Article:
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Author Topic: WeUseCoins: 2nd Video - Content  (Read 6242 times)
Stefan Thomas
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April 05, 2011, 02:21:09 AM
 #1

I want to start brainstorming ideas what needs to go into the next video.

Keep your suggestions short and to the point and please let's keep this thread on topic. If you want to talk about anything else related to WeUseCoins, the marketing fund or whatever, start another thread.

I'll jump in with our own ideas soon enough, but it's pretty late, so I'll give you guys a chance to make the first couple of suggestions. Smiley

The first and most important question is: Who is our target audience for this video?

The second question is: What information do we want to include?

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April 05, 2011, 02:33:07 AM
 #2

How transactions work: flow chart type thing? IE

Step 1: Address exchanged (see address on site, want to donate, etc)
Step 2: Payment announced (client broadcasts payment to everyone it is connected to)
Step 3: Payment distribution (most clients know of the payment, first to find a block will back it up as not a double spend)
Huh
Profit!

(got lazy, but feel free to continue on that theme)
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April 06, 2011, 03:28:17 AM
 #3

First on the subject of target audience. There are already a lot of really good wiki pages which will always beat a video in some ways. Namely they'll always be more detailed, more up-to-date and easier to work through at your own pace.

However, it can be tough to know where to start. That's where we think the video can come in. I'm picturing something like this: It touches on the core concepts with a total length of about 10 minutes. It's simple enough for an average person with average technical knowledge to understand. Its metaphors and explanations are accurate enough though to give the viewer a basic functional knowledge of Bitcoin's properties and foundation. From there, the viewer can go on to read written materials for more in-depth information.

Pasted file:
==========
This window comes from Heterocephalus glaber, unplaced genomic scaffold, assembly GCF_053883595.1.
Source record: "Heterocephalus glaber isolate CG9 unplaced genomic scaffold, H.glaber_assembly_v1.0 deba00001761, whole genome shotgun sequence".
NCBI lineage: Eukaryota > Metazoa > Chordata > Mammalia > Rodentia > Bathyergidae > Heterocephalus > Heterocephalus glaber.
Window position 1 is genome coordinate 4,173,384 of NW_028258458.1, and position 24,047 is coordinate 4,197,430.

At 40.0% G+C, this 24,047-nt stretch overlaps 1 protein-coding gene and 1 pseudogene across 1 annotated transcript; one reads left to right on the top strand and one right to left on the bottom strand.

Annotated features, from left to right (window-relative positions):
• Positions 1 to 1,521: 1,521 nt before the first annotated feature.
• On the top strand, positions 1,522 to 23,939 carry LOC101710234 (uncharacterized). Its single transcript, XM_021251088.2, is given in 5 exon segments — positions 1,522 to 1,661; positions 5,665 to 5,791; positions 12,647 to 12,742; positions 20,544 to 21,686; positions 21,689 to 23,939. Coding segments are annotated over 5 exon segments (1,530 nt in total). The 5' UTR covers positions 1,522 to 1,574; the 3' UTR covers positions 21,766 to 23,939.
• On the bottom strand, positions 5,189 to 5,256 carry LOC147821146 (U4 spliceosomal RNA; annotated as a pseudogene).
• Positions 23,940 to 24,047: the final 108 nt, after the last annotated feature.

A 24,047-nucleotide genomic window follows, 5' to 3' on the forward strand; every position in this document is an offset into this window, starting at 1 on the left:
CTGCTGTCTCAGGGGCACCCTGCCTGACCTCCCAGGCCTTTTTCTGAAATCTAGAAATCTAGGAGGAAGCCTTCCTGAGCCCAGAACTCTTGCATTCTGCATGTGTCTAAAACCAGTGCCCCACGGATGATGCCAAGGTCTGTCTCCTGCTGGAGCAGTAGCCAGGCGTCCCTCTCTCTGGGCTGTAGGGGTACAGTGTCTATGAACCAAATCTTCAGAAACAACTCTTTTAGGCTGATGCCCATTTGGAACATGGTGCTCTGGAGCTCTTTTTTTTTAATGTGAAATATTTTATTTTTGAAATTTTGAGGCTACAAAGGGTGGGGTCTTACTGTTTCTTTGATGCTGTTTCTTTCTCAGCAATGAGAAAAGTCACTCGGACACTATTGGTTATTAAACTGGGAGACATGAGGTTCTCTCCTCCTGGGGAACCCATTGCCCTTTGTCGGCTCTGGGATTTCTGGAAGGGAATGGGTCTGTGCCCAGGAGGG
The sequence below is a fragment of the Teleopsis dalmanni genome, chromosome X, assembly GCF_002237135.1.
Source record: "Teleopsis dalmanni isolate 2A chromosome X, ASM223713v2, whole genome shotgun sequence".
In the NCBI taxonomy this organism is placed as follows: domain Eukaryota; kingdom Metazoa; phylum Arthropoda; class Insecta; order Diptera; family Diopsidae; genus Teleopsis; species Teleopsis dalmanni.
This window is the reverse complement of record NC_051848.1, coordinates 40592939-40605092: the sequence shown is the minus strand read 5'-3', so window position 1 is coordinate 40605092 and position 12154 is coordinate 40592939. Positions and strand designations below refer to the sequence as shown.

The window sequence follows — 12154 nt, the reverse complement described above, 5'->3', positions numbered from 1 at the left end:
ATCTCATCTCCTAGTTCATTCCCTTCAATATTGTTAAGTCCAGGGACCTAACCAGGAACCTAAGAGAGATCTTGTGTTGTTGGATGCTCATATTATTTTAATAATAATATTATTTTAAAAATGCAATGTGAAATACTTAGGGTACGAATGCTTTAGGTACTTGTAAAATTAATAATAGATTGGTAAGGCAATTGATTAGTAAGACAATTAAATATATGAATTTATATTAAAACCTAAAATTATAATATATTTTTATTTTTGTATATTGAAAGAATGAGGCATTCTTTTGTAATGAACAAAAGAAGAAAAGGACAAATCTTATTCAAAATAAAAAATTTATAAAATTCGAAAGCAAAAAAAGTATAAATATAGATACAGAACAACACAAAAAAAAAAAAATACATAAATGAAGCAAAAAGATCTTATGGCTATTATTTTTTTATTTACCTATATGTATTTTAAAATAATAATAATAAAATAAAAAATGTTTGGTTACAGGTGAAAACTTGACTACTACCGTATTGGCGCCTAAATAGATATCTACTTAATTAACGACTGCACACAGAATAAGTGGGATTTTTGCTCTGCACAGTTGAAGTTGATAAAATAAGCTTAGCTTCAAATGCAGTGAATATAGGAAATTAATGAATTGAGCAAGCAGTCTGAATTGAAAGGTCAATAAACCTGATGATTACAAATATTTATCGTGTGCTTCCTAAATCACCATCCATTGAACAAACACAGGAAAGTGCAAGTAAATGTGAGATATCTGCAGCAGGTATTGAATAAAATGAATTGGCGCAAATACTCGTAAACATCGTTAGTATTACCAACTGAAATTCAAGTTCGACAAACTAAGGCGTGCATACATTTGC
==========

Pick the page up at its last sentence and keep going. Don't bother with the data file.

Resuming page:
These are the most important points we want to address:

- Proof-of-work. How it works and how it makes the impossible, possible.
- Block chain. Common state in a decentralized system.
- Transactions. Signatures, verification, relaying and "smart" transactions (scripts). (Thanks, TheKid)
- Value. Why are Bitcoins worth something? Will they keep their value? Conversely, will deflation be a problem?

Note that we mixed technical and economic issues. For the economic stuff we'll try to get our script corrected by an actual economist.

I also want the segments above to be available as separate videos, which could be embedded into the corresponding wiki pages for example.

Ok, so what else should we include? What should we leave out? Do you agree with the target audience and basic format?

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April 06, 2011, 03:31:40 AM
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Note that we mixed technical and economic issues. For the economic stuff we'll try to get our script corrected by an actual economist.


Which economist?